Queue.Peek Queue.Peek Queue.Peek Queue.Peek Method

Definition

Returns the object at the beginning of the Queue without removing it.

public:
 virtual System::Object ^ Peek();
public virtual object Peek ();
abstract member Peek : unit -> obj
override this.Peek : unit -> obj
Public Overridable Function Peek () As Object

Returns

The object at the beginning of the Queue.

Exceptions

Examples

The following example shows how to add elements to the Queue, remove elements from the Queue, or view the element at the beginning of the Queue.

using namespace System;
using namespace System::Collections;
void PrintValues( IEnumerable^ myCollection );
int main()
{
   
   // Creates and initializes a new Queue.
   Queue^ myQ = gcnew Queue;
   myQ->Enqueue( "The" );
   myQ->Enqueue( "quick" );
   myQ->Enqueue( "brown" );
   myQ->Enqueue( "fox" );
   
   // Displays the Queue.
   Console::Write( "Queue values:" );
   PrintValues( myQ );
   
   // Removes an element from the Queue.
   Console::WriteLine( "(Dequeue)\t{0}", myQ->Dequeue() );
   
   // Displays the Queue.
   Console::Write( "Queue values:" );
   PrintValues( myQ );
   
   // Removes another element from the Queue.
   Console::WriteLine( "(Dequeue)\t{0}", myQ->Dequeue() );
   
   // Displays the Queue.
   Console::Write( "Queue values:" );
   PrintValues( myQ );
   
   // Views the first element in the Queue but does not remove it.
   Console::WriteLine( "(Peek)   \t{0}", myQ->Peek() );
   
   // Displays the Queue.
   Console::Write( "Queue values:" );
   PrintValues( myQ );
}

void PrintValues( IEnumerable^ myCollection )
{
   IEnumerator^ myEnum = myCollection->GetEnumerator();
   while ( myEnum->MoveNext() )
   {
      Object^ obj = safe_cast<Object^>(myEnum->Current);
      Console::Write( "    {0}", obj );
   }

   Console::WriteLine();
}

/* 
 This code produces the following output.
 
 Queue values:    The    quick    brown    fox
 (Dequeue)       The
 Queue values:    quick    brown    fox
 (Dequeue)       quick
 Queue values:    brown    fox
 (Peek)          brown
 Queue values:    brown    fox

 */
using System;
using System.Collections;
public class SamplesQueue  {

   public static void Main()  {

      // Creates and initializes a new Queue.
      Queue myQ = new Queue();
      myQ.Enqueue( "The" );
      myQ.Enqueue( "quick" );
      myQ.Enqueue( "brown" );
      myQ.Enqueue( "fox" );

      // Displays the Queue.
      Console.Write( "Queue values:" );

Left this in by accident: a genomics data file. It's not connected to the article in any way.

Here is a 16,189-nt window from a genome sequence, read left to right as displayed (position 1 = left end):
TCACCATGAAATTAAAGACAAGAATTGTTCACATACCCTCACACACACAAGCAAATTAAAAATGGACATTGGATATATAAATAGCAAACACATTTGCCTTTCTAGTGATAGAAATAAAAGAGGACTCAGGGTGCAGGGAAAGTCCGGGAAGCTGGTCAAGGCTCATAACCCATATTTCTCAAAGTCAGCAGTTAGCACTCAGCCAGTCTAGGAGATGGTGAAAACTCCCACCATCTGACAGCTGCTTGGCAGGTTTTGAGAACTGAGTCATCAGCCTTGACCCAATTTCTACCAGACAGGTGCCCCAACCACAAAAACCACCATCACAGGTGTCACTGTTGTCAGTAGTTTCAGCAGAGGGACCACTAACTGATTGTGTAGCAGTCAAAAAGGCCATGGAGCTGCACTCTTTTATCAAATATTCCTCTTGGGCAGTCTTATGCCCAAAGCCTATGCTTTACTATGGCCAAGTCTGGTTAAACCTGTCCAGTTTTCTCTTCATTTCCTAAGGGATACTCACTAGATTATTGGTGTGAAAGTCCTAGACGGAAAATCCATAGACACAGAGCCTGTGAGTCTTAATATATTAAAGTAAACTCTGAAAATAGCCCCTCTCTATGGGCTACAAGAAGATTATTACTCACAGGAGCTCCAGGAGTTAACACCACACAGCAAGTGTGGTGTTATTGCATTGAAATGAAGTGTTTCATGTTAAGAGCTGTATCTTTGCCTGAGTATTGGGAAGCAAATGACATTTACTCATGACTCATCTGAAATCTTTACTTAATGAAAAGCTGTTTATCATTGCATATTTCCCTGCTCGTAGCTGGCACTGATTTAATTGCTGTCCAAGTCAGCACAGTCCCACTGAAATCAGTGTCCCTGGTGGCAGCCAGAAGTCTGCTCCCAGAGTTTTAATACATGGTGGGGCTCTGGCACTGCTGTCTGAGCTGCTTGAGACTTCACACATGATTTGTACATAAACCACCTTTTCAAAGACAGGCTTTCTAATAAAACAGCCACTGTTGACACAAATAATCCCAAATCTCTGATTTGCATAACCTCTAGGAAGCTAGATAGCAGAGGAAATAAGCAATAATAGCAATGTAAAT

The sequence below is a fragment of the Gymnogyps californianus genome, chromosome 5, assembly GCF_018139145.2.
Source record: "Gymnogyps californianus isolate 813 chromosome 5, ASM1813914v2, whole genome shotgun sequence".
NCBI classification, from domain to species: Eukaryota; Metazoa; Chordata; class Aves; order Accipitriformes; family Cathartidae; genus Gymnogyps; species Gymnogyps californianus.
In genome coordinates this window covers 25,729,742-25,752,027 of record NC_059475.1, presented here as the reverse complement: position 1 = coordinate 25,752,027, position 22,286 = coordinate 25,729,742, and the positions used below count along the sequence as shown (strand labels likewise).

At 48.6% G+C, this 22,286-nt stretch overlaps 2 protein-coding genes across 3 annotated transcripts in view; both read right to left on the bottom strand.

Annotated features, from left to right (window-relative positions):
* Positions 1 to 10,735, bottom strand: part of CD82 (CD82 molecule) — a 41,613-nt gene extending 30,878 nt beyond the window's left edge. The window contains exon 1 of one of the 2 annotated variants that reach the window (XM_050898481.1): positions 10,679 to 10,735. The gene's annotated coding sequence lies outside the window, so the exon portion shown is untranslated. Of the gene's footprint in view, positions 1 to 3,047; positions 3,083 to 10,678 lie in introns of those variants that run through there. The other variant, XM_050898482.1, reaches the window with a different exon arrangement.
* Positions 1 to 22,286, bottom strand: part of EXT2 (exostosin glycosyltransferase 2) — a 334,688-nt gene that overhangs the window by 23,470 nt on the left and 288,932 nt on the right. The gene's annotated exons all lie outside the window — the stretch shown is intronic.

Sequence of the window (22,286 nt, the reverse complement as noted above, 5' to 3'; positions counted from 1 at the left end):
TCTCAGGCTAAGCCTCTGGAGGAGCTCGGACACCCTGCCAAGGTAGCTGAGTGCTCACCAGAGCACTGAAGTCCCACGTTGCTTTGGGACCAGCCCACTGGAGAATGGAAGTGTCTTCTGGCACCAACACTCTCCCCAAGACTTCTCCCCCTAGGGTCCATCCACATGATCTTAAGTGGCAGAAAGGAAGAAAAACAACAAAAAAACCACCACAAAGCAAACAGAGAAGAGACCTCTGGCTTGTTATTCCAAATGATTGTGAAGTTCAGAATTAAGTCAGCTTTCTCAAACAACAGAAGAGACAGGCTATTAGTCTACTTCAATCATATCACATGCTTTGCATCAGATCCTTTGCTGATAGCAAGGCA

PrintValues( myQ );

      // Removes an element from the Queue.
      Console.WriteLine( "(Dequeue)\t{0}", myQ.Dequeue() );

      // Displays the Queue.
      Console.Write( "Queue values:" );
      PrintValues( myQ );

      // Removes another element from the Queue.
      Console.WriteLine( "(Dequeue)\t{0}", myQ.Dequeue() );

      // Displays the Queue.
      Console.Write( "Queue values:" );
      PrintValues( myQ );

      // Views the first element in the Queue but does not remove it.
      Console.WriteLine( "(Peek)   \t{0}", myQ.Peek() );

      // Displays the Queue.
      Console.Write( "Queue values:" );
      PrintValues( myQ );
   }

   public static void PrintValues( IEnumerable myCollection )  {
      foreach ( Object obj in myCollection )
         Console.Write( "    {0}", obj );
      Console.WriteLine();
   }
}
/* 
This code produces the following output.

Queue values:    The    quick    brown    fox
(Dequeue)       The
Queue values:    quick    brown    fox
(Dequeue)       quick
Queue values:    brown    fox
(Peek)          brown
Queue values:    brown    fox

*/ 
Imports System
Imports System.Collections
Imports Microsoft.VisualBasic


Public Class SamplesQueue
    
    
    Public Shared Sub Main()
        
        ' Creates and initializes a new Queue.
        Dim myQ As New Queue()
        myQ.Enqueue("The")
        myQ.Enqueue("quick")
        myQ.Enqueue("brown")
        myQ.Enqueue("fox")
        
        ' Displays the Queue.
        Console.Write("Queue values:")
        PrintValues(myQ)
        
        ' Removes an element from the Queue.
        Console.WriteLine("(Dequeue)    {0}", myQ.Dequeue())
        
        ' Displays the Queue.
        Console.Write("Queue values:")
        PrintValues(myQ)
        
        ' Removes another element from the Queue.
        Console.WriteLine("(Dequeue)    {0}", myQ.Dequeue())
        
        ' Displays the Queue.
        Console.Write("Queue values:")
        PrintValues(myQ)
        
        ' Views the first element in the Queue but does not remove it.
        Console.WriteLine("(Peek)       {0}", myQ.Peek())
        
        ' Displays the Queue.
        Console.Write("Queue values:")
        PrintValues(myQ)
    End Sub 'Main

    Public Shared Sub PrintValues(myCollection As IEnumerable)
        Dim obj As [Object]
        For Each obj In  myCollection
            Console.Write("    {0}", obj)
        Next obj
        Console.WriteLine()
    End Sub 'PrintValues

End Class 'SamplesQueue


' This code produces the following output.
' 
' Queue values:    The    quick    brown    fox
' (Dequeue)    The
' Queue values:    quick    brown    fox
' (Dequeue)    quick
' Queue values:    brown    fox
' (Peek)       brown
' Queue values:    brown    fox

Remarks

This method is similar to the Dequeue method, but Peek does not modify the Queue.

null can be added to the Queue as a value. To distinguish between a null value and the end of the Queue, check the Count property or catch the InvalidOperationException, which is thrown when the Queue is empty.

This method is an O(1) operation.

Applies to

See also